Thursday, May 16, 2013

Ayn Rand: Romantic?

Some time ago I came across this critique of Atlas Shrugged, which I just rediscovered while going through my partially-written posts. While the whole thing is good, the following excerpt is particularly striking:
Since I brought up human nature, there is also the matter of the thinness of Rand's anthropology. Rand's basic assertion is the rationality of human beings. (To the extent that a person is irrational, he is regarded as evil, anti-mind and anti-life.) And it is this conception of the human being as a rational, thinking being which leads to her ideal of the productive genius, his happiness, and the political order that would protect and preserve it. For Rand, the state only exists to shield the rational from the irrational, the good and the strong from ravenous desires of the wicked and the weak.

Of course, other rationalists have drawn strikingly different conclusions. In this regard, it useful to note that much serious political philosophy proceeds from a completely different premise -- the imperfect rationality of human beings -- and rightly so. If one considers Hobbes, say, or Spinoza, or Locke, three of the thinkers who inaugurated modern liberalism, one will notice that the fundamental problem of social life is that human beings are driven by their passions and their imaginations, by their hopes and their fears. It is these passions that create the problems and tensions that point to the need for stable political organization. While it is reason that leads them to enter into civil society -- to escape from the inconveniences of the state of nature -- the political order arranged is one that must take human beings as they are and not as the best they could be. This could be an authoritarian state, as it was for Hobbes, or a liberal democracy, as it was for Spinoza. In both cases, however, there is the recognition that human beings are passionate creatures, that the state is needed because of the problems inherent in human nature, that these problems may be alleviated somewhat in civil society but they won't go away.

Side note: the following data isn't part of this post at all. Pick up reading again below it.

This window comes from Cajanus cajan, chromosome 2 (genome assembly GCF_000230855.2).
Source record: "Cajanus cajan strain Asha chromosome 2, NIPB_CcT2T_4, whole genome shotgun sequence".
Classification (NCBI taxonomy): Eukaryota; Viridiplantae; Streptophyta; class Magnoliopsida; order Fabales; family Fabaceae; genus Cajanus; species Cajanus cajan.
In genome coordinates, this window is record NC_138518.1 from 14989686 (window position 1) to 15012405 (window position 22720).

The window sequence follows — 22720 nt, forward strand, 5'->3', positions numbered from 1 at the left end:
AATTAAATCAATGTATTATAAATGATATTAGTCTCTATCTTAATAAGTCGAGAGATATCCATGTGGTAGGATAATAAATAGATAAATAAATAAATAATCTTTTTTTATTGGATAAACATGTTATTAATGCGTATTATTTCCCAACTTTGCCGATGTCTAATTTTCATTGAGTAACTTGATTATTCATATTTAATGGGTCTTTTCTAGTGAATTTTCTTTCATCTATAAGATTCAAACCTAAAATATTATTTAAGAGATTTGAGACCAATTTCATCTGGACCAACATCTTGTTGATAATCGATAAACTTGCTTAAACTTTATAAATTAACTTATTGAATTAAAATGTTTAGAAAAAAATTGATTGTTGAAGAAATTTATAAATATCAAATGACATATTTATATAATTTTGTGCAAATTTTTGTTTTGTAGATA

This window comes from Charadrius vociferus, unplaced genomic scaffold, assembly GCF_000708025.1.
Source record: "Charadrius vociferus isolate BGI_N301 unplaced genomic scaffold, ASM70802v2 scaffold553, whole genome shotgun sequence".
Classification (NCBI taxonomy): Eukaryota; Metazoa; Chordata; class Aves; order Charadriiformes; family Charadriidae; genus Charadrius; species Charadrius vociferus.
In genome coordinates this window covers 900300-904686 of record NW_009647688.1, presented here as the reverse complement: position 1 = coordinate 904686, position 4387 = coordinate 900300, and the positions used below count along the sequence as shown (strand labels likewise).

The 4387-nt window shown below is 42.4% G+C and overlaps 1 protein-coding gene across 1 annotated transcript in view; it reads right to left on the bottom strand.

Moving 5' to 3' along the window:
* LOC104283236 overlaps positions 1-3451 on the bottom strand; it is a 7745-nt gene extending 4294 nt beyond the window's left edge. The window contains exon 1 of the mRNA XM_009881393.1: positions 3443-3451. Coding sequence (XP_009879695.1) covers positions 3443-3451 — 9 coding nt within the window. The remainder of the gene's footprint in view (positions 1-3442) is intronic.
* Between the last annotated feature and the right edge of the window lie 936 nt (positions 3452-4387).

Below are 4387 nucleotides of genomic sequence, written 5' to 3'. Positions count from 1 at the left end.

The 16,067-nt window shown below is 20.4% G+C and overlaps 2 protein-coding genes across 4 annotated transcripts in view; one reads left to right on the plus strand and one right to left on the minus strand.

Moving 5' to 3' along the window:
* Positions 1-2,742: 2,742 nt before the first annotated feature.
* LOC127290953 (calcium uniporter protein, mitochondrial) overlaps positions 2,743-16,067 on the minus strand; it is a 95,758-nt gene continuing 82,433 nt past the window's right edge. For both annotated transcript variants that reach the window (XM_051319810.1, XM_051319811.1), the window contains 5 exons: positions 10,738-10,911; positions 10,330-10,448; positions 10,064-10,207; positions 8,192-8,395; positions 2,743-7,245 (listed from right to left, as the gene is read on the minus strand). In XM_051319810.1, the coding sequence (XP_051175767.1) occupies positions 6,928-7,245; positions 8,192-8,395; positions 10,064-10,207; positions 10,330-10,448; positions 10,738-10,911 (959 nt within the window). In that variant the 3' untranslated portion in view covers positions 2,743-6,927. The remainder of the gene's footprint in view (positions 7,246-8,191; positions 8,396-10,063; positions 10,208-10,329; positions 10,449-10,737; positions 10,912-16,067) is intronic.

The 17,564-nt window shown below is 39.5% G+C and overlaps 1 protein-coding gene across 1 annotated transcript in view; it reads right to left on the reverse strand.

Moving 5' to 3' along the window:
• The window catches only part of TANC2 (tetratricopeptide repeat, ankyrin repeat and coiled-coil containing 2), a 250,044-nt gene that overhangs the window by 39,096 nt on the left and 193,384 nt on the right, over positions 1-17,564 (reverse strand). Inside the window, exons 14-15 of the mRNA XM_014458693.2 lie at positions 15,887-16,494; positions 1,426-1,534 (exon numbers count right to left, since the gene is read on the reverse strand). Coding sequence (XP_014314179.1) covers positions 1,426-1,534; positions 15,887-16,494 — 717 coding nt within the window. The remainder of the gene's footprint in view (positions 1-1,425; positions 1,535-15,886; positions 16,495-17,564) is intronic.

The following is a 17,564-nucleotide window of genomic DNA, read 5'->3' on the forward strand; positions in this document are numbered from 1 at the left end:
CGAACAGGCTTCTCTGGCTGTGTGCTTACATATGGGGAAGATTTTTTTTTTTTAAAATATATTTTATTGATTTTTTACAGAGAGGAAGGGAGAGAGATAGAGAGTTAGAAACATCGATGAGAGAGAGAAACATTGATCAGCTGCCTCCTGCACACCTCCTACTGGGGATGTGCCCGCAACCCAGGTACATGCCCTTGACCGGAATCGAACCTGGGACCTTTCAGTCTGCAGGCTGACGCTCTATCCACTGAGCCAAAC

Ironically, when one mulls it over, one may find that it's Galt and his band of strikers and dropouts who prove to be driven by their passions. Galt especially, who, despite his ultra-handsome looks and heroic self-understanding, can't muster up the gumption to just go up to the woman he has a massive crush on and ask her out for a drink -- or at least just talk to her -- and instead sits around chatting up her poor, love-struck assistant, hoping to catch a glimpse into her life.

Is this rational action, heroic action?

No, I think not. And aside from being somewhat creepy, it underscores the true impotence of Rand's hero. And it's not only with Dagny. When faced with the "communist" takeover of the motor factory, Galt doesn't seek out the banker Midas Mulligan and ask for a loan so that he can develop his motor on his own or attempt a run for political office; he just takes his toys and goes into hiding, hoping by such action to help hasten the apocalypse. This seems to me to be more like the behavior of a petulant adolescent than of the "highest man." Galt longs for a total transformation of human society, a complete victory for his higher morality and the unconditional surrender of those who oppose him, and he is content, indeed happy, to watch everything be destroyed to get there.

And the attempt to flee from reality courses through Rand's novel, from the disappeared and the destructive activities of Francisco D'Anconia and Ragnar Danneskjöld to Dangy's fruitless affair with Hank to the libertarian fantasyland of Galt's Gulch. Despite all of their speeches and protestations, these people are not so much stern rationalists but romantics. Such characters make terrible role models for those of us who are forced to reside in the world, which just may not be the stage for the struggle between the looting mystics and heroic individuals, but a place infinitely more complex, and more interesting. (Also, we should keep in mind that it is people convinced of their superior rationality and gnostic insights into the direction of world-historical change that generally pose the greatest challenge to the stability of the political order.)
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